After visitors to Paris have seen the Eiffel Tower, they usually head to Île de la Cité, an island in the Seine, to see Notre Dame, one of the largest and most famous churches in the world. They usually don’t even notice nearby Sainte Chapelle, a “Holy Chapel” that many consider a more beautiful example of medieval church architecture.
The two-story Sainte Chapelle was constructed between 1239 and 1248 by French King Louis IX adjacent his palace on Île de la Cité. The ground floor chapel, built for the palace staff, is impressive in its own right, especially considering that it was built almost 250 years before Columbus first left from Spain. Intersecting arched and gold-covered ribs support a ceiling painted to suggest a night sky. But it is the chapel on the second floor, originally accessible directly from the palace, which is the masterpiece. This chapel for the king and his court, now reached by a steep stairway from the first floor, includes sidewalls more than 50 feet high consisting largely of thousands of tiny pieces of stained glass illuminating stories from the Bible. Especially on sunny days, when the brightly colored glass visually overwhelms the narrow stone ribs supporting the roof, the vaulted ceiling seems to float ethereally above the walls.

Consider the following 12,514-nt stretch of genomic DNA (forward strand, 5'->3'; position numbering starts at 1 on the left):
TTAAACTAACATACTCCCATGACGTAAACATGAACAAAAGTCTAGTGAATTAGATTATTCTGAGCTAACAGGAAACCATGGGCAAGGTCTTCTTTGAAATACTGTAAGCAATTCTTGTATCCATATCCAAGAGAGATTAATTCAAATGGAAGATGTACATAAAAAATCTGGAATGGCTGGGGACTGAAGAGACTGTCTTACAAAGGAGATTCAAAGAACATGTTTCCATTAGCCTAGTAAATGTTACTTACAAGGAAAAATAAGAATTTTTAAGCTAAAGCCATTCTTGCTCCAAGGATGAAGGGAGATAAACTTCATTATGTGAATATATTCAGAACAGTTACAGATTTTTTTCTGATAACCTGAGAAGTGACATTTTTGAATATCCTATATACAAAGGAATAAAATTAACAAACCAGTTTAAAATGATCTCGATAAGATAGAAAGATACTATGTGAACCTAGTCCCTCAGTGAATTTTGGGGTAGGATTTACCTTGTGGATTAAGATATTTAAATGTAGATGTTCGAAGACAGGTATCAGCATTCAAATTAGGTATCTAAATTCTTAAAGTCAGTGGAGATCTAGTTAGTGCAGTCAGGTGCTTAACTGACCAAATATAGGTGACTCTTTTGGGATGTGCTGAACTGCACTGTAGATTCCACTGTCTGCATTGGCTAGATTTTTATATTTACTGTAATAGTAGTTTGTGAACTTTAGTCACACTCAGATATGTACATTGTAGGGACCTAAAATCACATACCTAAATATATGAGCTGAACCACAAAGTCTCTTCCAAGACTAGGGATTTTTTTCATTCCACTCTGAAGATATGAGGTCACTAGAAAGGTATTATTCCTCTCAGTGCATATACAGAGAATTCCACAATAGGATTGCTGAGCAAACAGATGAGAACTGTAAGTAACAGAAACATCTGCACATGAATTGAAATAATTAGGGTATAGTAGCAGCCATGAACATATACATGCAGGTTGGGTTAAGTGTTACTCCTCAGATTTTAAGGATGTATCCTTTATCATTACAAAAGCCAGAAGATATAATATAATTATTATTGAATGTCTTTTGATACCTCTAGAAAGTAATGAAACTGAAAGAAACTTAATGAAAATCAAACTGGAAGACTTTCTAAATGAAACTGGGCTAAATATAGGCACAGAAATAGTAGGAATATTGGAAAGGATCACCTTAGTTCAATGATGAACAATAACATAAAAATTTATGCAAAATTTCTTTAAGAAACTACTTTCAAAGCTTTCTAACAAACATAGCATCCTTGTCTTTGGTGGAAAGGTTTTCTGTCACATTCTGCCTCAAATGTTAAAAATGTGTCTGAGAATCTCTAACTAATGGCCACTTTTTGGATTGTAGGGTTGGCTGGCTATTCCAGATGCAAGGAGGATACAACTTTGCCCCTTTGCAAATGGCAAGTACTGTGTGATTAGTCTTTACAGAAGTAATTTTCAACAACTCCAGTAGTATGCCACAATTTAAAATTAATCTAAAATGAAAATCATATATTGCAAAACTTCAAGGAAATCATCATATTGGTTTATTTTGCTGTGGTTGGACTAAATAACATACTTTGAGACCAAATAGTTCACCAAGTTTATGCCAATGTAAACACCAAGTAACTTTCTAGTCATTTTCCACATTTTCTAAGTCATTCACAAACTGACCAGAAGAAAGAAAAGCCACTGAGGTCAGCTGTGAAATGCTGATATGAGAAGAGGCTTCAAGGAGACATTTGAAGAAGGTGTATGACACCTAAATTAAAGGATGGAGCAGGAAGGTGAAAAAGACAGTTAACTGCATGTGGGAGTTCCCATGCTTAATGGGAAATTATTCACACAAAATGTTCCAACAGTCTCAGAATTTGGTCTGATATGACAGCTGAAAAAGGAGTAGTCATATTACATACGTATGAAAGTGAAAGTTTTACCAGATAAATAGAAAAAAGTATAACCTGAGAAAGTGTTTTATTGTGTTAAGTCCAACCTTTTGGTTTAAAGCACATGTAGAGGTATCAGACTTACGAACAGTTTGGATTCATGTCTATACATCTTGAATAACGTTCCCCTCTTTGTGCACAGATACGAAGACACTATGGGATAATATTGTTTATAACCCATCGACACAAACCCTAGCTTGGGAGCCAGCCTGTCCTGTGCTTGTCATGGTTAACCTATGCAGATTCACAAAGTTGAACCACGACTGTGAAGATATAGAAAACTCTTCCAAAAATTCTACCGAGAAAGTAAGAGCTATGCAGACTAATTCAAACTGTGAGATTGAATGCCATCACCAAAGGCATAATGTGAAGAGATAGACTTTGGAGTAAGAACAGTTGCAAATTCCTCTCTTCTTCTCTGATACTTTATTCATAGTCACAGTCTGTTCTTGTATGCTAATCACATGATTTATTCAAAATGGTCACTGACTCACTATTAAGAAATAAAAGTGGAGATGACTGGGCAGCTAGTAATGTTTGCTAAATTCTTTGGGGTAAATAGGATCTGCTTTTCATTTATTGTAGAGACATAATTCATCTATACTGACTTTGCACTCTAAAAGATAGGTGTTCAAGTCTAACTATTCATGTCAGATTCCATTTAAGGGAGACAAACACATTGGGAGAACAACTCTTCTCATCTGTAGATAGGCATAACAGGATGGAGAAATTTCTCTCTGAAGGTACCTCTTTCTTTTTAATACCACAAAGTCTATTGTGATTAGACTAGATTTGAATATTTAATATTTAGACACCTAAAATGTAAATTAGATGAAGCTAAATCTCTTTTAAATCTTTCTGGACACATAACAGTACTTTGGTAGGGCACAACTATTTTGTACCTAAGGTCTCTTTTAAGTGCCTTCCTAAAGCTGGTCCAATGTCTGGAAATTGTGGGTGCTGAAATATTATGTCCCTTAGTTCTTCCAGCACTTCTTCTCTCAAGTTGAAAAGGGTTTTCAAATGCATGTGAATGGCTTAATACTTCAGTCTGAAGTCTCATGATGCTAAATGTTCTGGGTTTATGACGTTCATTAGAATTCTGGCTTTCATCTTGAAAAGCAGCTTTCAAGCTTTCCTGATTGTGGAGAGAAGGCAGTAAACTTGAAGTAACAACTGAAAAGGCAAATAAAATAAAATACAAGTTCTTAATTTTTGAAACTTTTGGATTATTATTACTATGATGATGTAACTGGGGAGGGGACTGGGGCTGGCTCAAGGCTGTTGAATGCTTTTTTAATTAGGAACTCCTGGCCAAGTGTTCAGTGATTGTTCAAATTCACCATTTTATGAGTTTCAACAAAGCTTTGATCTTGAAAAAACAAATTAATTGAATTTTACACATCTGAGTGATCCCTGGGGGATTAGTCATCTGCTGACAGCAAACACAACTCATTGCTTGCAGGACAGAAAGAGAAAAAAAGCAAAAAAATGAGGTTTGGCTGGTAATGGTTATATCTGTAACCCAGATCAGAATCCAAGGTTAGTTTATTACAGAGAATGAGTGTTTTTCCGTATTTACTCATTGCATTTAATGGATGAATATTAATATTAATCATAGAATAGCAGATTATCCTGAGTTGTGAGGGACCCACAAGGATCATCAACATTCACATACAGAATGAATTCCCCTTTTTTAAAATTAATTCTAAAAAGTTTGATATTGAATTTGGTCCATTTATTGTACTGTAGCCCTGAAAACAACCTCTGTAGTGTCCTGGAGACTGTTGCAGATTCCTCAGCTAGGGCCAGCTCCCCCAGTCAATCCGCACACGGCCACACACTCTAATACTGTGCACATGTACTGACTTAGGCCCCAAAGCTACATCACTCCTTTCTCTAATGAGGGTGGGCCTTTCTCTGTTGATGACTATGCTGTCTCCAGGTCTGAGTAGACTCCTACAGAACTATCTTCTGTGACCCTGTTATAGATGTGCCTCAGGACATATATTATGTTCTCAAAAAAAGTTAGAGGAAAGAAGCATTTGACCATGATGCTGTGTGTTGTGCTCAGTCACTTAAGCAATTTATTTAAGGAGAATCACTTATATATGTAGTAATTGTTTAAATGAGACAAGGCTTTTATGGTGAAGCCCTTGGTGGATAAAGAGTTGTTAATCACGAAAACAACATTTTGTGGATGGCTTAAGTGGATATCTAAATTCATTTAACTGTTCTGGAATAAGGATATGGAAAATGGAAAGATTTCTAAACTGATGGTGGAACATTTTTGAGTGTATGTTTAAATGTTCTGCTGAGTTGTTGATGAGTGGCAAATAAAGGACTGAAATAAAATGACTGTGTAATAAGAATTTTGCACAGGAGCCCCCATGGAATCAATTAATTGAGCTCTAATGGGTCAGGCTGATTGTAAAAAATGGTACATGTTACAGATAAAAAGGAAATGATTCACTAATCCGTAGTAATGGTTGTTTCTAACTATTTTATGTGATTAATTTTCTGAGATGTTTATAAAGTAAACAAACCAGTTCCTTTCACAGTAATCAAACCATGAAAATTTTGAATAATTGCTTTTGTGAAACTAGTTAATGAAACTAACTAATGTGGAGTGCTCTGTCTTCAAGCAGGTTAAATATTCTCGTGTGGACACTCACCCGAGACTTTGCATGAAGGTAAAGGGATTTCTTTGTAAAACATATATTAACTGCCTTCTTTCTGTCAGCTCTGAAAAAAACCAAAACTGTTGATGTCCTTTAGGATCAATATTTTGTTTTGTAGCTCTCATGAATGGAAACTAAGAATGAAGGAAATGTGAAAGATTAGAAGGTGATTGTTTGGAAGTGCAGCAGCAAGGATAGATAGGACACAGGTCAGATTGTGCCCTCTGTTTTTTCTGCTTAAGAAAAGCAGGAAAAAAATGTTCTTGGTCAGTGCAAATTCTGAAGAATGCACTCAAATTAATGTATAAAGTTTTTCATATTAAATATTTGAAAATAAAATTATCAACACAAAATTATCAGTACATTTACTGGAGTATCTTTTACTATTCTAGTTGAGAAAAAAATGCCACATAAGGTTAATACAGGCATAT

King Louis ordered the building of Sainte Chapelle as an elaborate reliquary for his most prized possession – a crown of thorns claimed to be the one placed on Jesus’ head before he was crucified 1200 years before. Louis acquired this relic in 1238 from its cash-strapped owner, Emperor Baldwin II of Constantinople, who had pawned it to the Venetians to secure a debt of 13,134 gold pieces. For all its unique and beautiful design, the construction of Sainte Chapelle cost Louis less than half as much as his crown of thorns.
For his lifelong support of the church, including acquiring the crown of thorns, building Sainte Chapelle and serving in the Seventh and Eighth Crusades,which led to his death in 1270, Louis was declared a saint in 1297, the only French king so honored. The famous crown of thorns is no longer in Sainte Chapelle, its intended eternal home. It was moved to Notre Dame for safe-keeping during the French Revolution, where it remains.
If you get a chance to visit Paris, after exploring Notre Dame stop by St. Louis’ magnificent chapel just a few blocks away. Since his palace in the Seine is now the French Palace of Justice, entering Sainte Chapelle requires first going through government security. But seeing such an inspiring achievement of human creativity is well worth the minimal effort and you will be glad you stopped.